LumberJocks Woodworking Forum banner

Project Information

I built this cookbook stand for my wife as the last project related to our kitchen remodel. It's made of walnut with maple accent strips, finished with Watco Danish Oil. The back panel is 9" wide x 13" tall. The ledge is 1-1/2" wide, and its front lip is 1-1/2" tall. A 4-1/2" wide hinged rear support leg supports the back at two different angles: 80 degrees from horizontal when extended, 55 degrees when folded.

I copied the accent strip design on the back from a beautiful cutting board my wife found online at Treeline Studios. My wife and I looked at many bookstands and cutting boards for inspiration, but she was set on this design from the moment she saw it.

I'll provide more background information and in-progress photos below for those who are interested. Thanks for looking!

About this being the last kitchen project… My wife doesn't like the way our metal napkin holder looks next to the stand, so I offered to build her a complementary one from walnut and maple. That means this was my next-to-last kitchen project…

Overall Design

My wife wanted the stand to be decorative enough to keep displayed on the countertop, but she didn't want it to take up too much space when not in use. She also wanted it to support just two tilt-back angles: a steep angle for display and a shallower angle for use.

We experimented with an iPad cover and decided that an 80-degree tilt angle (measured from the countertop) was good for display and a 55-degree tilt was optimal for actual use. She didn't want any other tilt-back angles, and she specifically didn't want a design with a slotted rear base plate and hinged rear leg or loop that rests into those slots to provide multiple viewing angles.

I came up with the idea of using a fixed support leg with a hinged flap behind the stand. With the flap extended, the stand would be more upright and compact (front-to-back). With the flap folded up, the stand would be tilted back to make the cookbook on the stand easy to read.

I used SketchUp to determine the angles and lengths for the support leg's parts. Not knowing how well the design would work, I built a prototype from 1/2" MDF, using painter's tape as the hinge. The prototype also let us determine if the ledge dimensions we chose were good.

The prototype showed us that the design would work, so I started on the actual stand.

Back Panel Design

I started building the back panel by planing some walnut stock down to about 9/16" thickness and edge gluing two pieces together to create a slab slightly larger than 9" x 13". I used dowels for alignment to simplify glue up.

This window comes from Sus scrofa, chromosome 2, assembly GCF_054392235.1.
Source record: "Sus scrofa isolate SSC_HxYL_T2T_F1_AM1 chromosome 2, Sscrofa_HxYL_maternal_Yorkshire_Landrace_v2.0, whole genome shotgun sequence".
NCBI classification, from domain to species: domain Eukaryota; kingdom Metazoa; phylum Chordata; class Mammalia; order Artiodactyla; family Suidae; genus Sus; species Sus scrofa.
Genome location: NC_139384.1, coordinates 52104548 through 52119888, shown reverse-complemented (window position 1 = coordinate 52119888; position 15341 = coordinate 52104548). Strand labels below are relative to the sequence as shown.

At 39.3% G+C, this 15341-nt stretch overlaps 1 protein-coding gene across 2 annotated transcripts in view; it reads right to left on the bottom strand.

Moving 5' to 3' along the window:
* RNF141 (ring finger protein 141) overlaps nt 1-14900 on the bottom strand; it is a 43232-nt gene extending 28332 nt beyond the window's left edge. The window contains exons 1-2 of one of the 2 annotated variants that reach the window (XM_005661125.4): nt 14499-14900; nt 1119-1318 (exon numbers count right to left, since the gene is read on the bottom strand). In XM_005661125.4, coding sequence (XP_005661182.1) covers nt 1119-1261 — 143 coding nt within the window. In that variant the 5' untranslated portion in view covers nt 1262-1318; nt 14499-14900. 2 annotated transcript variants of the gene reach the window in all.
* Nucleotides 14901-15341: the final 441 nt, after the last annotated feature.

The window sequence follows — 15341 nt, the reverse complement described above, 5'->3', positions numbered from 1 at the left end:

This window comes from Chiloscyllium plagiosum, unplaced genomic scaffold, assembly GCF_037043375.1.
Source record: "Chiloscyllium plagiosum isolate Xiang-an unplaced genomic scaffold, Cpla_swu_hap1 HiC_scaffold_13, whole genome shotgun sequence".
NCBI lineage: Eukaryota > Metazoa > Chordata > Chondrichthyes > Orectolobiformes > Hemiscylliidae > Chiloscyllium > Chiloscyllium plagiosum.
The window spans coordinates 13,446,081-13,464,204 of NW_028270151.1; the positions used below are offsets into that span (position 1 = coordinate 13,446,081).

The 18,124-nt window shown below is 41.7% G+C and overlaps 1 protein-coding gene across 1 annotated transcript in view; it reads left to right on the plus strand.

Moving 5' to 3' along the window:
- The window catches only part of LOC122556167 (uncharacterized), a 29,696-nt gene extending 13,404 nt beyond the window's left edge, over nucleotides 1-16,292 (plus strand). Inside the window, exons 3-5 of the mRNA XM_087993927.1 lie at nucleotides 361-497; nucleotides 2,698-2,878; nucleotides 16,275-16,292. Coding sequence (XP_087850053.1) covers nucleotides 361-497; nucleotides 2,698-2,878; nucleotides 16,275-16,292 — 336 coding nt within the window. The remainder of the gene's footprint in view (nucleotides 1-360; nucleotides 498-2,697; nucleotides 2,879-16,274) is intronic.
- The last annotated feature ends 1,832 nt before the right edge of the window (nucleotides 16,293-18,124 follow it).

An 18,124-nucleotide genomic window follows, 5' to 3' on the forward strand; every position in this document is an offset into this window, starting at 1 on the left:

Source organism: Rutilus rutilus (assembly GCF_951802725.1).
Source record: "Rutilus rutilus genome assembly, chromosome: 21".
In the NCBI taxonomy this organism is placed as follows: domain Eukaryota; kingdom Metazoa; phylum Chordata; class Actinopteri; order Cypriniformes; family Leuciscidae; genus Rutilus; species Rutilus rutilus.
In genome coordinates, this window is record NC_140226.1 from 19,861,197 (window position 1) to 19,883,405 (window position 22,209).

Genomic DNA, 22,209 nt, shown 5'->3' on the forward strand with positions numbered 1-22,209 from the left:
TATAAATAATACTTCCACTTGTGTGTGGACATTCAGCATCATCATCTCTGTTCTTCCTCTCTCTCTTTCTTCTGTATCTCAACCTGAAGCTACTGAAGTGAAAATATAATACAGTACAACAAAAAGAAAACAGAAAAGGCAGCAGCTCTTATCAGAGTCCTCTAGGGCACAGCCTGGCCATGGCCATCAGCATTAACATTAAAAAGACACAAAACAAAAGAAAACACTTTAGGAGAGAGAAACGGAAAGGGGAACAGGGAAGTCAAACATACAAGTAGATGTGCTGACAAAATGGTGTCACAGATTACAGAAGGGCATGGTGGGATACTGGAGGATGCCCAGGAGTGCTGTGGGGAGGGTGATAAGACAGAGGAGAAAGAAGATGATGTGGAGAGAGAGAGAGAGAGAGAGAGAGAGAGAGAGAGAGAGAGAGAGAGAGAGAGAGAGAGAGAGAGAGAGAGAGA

My wife cut thin strips of card stock in 1/8", 1/4", and 3/8" wide strips so we could finalize the size and positions of the accent strips. We settled on 1/4" width, with an arrangement similar to that of the inspiration cutting board. I took careful measurements and updated my SketchUp design.

I cut the accent strips from a scrap maple board and planed them to 1/4" width and 5/8" height/thickness.

Back Panel Construction

The first decision I had to make was how to cut the back panel to accommodate the accent strips. I knew that, for each of the three accent strips, I'd have to cut the panel in two and then glue the parts back together with the strip in between.

But I couldn't just cut the back panel in two each time. The cut had to be 1/4" wide so the accent strip would replace the removed stock and preserve the continuity of the grain and of the other accent strips.

Fellow LJer JustinCA outlined a good procedure in his Live-Edge Cutting Board with Curves project: cut a slot with a router and a bit whose diameter matches the accent strip width, separate the board in the middle of the slot, clean up the edges with a pattern bit, and glue everything back together. I decided to follow his procedure, using my router with a 1/4" straight bit and pattern guide bushing and a straight board as the template.

I routed a shallow (1/8" deep pass). It was as easy as I had hoped. I decided to make another pass before cutting the panel in half. A few inches into the pass, I knew something was amiss; the router was moving in a way that shouldn't have been possible. I didn't know what happened, but I knew I had ruined the panel in an instant.

When I flipped the router over, I first noticed that the bit had mangled the guide bushing's sleeve. Then, I saw that the guide bushing had failed completely. The sleeve around the bit had separated from its mounting plate, leaving the bit free to cut into the sleeve, the guide board, and outside of the intended path into the panel.

I promise I didn't cry, and I try not to curse, but refraining from both was difficult. That mistake stopped the project cold, and I had to wait until the next weekend to go back to the lumberyard to buy more walnut to start over.

After reconstructing another back panel, I pondered round two. I had other (larger) router guide bushings, but I wasn't inclined to trust them, so I decided to use my table saw, crosscut sled, and kerfmaker.

Now my process was to (1) cut a sacrificial wedge to place between the panel and sled's fence to support the panel at the proper angle, (2) hot-glue the wedge to the panel, (3) cut the panel in two, and (4) use my kerfmaker to adjust the stop block to make another cut to remove the extra material from the wider of the two parts.

Here's how I cut the wedge for the first accent strip. I started by placing a straight guide board along the sled's fence and slid the ruined first panel under it with the slot aligned with the guide. Then I placed my wedge stock (1/2" MDF) so its long edge rested against the bottom of the panel. Finally, I used a piece of scrap to hold the wedge stock in place while I cut it.

After I cut the wedge, I glued it to the bottom of the back panel and placed it on the sled to verify the angle.

With the wedge in place, it was a simple matter of setting up the kerfmaker, making the first cut, repositioning the kerfmaker, and making the second cut. That way, the width of the panel material I removed matched that of the accent strip.